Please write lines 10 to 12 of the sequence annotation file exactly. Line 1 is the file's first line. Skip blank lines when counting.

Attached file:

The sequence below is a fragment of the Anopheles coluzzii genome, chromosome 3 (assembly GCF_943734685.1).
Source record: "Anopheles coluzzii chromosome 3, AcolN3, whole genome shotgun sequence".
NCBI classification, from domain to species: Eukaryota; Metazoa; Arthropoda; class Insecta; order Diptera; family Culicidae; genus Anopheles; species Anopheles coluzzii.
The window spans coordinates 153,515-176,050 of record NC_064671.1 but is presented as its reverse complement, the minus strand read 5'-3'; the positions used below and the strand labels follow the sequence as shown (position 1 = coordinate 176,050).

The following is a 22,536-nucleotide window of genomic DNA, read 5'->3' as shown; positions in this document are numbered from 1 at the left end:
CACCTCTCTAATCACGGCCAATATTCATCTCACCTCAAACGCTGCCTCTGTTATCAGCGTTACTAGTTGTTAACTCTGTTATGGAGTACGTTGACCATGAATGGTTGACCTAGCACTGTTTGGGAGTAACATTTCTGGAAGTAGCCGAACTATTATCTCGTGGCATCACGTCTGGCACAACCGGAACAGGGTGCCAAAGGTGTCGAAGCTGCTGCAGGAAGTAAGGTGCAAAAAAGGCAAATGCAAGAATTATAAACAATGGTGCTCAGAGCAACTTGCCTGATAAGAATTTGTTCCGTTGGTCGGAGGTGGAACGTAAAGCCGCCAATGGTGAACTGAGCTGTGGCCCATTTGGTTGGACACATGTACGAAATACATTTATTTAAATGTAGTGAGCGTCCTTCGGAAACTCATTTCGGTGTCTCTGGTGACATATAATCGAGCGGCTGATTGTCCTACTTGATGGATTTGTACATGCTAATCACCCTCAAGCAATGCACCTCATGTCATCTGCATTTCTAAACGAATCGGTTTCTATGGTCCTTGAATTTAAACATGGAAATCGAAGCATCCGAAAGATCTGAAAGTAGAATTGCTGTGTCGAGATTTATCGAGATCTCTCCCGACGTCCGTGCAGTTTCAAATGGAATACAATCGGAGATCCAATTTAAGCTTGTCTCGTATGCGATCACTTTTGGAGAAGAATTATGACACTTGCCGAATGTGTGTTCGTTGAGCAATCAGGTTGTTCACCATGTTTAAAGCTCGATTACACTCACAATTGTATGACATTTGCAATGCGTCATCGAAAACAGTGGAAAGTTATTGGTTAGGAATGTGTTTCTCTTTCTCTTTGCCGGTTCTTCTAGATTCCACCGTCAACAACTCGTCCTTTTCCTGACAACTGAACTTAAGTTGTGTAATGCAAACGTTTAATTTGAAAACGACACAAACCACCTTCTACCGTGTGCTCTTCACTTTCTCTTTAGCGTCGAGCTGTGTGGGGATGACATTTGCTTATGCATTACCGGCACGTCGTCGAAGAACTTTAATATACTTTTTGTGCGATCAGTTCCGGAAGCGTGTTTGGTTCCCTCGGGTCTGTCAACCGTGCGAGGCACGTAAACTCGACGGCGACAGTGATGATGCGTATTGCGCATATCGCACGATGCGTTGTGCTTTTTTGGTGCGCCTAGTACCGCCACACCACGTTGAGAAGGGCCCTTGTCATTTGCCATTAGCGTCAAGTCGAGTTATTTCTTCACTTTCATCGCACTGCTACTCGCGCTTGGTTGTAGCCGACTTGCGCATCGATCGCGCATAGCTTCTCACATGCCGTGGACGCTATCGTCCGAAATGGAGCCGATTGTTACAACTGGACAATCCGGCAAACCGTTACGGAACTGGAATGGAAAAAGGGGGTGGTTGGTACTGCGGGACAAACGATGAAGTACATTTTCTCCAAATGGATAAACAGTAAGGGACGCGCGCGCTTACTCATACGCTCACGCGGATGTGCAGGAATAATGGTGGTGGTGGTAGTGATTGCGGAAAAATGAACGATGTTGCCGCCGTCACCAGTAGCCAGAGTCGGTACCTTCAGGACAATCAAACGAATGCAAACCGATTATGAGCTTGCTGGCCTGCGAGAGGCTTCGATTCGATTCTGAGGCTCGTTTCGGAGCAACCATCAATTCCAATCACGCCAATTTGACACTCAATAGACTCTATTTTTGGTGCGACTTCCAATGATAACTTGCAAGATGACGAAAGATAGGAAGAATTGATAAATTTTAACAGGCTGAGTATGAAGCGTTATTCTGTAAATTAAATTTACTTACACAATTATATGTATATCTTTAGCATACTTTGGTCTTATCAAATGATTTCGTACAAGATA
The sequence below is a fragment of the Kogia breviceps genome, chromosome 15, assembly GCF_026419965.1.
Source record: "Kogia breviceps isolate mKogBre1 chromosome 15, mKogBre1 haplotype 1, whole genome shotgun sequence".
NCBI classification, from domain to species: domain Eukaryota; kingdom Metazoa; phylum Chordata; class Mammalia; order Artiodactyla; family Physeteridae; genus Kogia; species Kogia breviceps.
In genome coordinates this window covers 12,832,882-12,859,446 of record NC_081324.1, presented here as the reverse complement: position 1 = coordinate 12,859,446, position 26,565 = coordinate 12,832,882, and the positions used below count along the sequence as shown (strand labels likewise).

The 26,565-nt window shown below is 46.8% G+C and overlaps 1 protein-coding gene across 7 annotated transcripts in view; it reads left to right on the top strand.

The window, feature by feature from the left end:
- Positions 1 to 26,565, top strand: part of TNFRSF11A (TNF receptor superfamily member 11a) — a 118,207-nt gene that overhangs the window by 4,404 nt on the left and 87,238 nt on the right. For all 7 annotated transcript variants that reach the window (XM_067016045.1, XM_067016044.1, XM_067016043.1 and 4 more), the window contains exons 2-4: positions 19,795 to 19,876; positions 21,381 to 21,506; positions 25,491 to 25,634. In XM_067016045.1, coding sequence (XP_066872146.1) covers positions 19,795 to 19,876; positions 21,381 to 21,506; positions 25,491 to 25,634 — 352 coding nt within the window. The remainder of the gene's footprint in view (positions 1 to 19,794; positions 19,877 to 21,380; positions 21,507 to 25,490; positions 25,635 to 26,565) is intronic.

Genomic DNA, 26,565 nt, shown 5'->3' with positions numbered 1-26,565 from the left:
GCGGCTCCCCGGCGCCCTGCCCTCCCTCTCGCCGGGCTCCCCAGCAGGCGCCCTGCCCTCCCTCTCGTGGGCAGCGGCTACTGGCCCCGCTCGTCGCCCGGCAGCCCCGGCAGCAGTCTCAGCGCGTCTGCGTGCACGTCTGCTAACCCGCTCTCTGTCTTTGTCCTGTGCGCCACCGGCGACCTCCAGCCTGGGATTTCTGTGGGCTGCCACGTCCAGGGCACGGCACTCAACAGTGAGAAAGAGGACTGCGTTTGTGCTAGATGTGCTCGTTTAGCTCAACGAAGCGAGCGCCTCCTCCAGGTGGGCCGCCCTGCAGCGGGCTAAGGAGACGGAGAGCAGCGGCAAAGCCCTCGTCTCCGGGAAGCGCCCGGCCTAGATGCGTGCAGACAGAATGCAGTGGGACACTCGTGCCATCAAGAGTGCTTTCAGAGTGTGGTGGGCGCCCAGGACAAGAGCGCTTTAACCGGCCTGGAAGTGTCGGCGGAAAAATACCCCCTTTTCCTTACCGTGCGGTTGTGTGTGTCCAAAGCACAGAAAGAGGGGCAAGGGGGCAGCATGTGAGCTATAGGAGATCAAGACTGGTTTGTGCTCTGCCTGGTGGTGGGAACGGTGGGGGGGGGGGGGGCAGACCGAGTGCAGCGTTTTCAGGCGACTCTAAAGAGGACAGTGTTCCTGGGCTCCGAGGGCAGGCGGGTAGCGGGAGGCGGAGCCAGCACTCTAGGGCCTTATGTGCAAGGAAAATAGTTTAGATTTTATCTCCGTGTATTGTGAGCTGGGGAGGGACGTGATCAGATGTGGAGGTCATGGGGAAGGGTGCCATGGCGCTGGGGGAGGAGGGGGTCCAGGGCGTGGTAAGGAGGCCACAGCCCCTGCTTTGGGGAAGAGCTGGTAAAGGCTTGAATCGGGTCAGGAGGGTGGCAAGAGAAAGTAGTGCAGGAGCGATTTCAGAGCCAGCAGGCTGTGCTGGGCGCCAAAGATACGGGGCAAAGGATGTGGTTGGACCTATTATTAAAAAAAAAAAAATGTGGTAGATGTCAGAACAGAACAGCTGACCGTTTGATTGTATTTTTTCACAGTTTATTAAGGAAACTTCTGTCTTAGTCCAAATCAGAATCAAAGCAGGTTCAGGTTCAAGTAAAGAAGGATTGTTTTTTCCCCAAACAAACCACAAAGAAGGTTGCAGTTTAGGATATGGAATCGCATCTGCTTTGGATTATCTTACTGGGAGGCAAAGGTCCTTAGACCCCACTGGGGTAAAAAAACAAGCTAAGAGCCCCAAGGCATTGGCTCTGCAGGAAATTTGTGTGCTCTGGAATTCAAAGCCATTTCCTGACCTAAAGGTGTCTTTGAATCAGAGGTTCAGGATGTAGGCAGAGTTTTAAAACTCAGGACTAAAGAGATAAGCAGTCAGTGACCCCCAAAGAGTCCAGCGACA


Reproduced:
In genome coordinates this window covers 12,832,882-12,859,446 of record NC_081324.1, presented here as the reverse complement: position 1 = coordinate 12,859,446, position 26,565 = coordinate 12,832,882, and the positions used below count along the sequence as shown (strand labels likewise).

The 26,565-nt window shown below is 46.8% G+C and overlaps 1 protein-coding gene across 7 annotated transcripts in view; it reads left to right on the top strand.

The window, feature by feature from the left end: